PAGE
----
• Part of a roofline shows from one building. Trees with fall color leaves on them fill most of the photo. A lamp-post is near center of the photo.

    Harpers Ferry Center

HFC Adds Audio Description to Waysides

How do you make waysides accessible to visitors who are blind or have low vision? A piece of the puzzle includes audio description. In the fall of 2011 Harpers Ferry Center set out to find the latest outdoor audio equipment that had a small footprint, was sustainable and readily available to visitors, particularly in remote locations where access to the visitor center or a ranger station was limited. HFC's wayside producer Bruce Kaiser identified a small solar panel audio player he thought would do the job. But would it work 24/7 regardless of cold temperatures and the darker days of winter? HFC purchased the player for testing. Over a year later after monitoring outdoors and in a freezer with all light sources blocked, the audio program played on every push of the button—even after sustaining a hit from a snow plough.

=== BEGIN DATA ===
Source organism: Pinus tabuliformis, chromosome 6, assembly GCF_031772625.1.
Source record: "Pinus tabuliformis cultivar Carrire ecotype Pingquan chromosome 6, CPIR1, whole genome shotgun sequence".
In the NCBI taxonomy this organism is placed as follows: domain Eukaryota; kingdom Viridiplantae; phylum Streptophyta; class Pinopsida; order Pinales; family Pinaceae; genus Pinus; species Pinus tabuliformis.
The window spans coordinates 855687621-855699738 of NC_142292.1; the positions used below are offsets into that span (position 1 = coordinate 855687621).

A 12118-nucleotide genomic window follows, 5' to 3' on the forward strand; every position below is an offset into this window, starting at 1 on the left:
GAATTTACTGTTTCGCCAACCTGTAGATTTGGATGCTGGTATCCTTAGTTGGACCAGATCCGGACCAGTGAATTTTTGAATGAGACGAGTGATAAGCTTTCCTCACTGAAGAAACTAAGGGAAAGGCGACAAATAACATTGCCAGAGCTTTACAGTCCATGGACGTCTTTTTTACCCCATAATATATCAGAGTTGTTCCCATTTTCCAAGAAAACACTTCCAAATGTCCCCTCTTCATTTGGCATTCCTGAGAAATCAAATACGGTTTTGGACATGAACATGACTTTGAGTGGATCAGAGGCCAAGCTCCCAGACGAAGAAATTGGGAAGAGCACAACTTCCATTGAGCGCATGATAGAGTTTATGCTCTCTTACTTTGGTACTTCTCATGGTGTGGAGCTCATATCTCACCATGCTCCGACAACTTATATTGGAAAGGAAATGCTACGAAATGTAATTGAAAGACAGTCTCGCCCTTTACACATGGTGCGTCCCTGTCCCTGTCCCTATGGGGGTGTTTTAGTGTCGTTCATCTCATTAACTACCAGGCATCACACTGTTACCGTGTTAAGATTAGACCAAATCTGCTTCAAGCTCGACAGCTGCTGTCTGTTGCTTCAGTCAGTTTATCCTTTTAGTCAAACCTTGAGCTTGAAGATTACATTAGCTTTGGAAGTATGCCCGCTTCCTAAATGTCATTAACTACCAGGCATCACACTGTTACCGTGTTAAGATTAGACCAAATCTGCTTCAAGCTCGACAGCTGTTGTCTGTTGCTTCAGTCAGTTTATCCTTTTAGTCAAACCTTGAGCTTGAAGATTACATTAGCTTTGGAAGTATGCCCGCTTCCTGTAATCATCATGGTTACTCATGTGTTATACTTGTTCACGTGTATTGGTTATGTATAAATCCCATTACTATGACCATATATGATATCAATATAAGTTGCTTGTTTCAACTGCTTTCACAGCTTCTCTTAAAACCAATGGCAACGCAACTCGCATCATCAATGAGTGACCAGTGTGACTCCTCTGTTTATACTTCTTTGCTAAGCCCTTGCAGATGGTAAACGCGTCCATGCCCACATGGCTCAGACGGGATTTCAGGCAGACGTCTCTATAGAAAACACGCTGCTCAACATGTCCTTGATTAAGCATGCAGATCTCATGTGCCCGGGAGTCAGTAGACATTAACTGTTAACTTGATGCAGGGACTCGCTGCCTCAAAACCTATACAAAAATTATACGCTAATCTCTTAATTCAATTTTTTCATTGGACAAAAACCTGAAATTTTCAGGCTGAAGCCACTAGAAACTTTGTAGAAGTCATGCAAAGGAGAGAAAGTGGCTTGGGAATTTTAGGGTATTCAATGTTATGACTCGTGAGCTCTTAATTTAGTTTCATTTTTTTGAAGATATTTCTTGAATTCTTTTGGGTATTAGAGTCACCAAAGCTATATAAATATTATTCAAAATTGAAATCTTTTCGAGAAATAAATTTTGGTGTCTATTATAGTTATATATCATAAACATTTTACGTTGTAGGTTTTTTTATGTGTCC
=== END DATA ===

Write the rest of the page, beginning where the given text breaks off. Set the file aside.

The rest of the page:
When a wayside honoring the United States Park Police was produced, this equipment was selected with confidence as the means to provide access. Is it the only solution? No. Depending on the logistics of your project, such as location, scope and tree cover, other options may be more appropriate. Price will also vary depending on the scope.

wayside with audio description box attached to left side of itThis player came with two buttons and is not the only solar-powered audio unit available on the market. In addition to audio description, additional buttons may be considered and used for language translation and interpretive narration.

 

For more information on making waysides accessible, please contact Michele Hartley, Media Accessibility Coordinator, Harpers Ferry Center: 304-535-6083.

wayside with audio description box attached to left side of it

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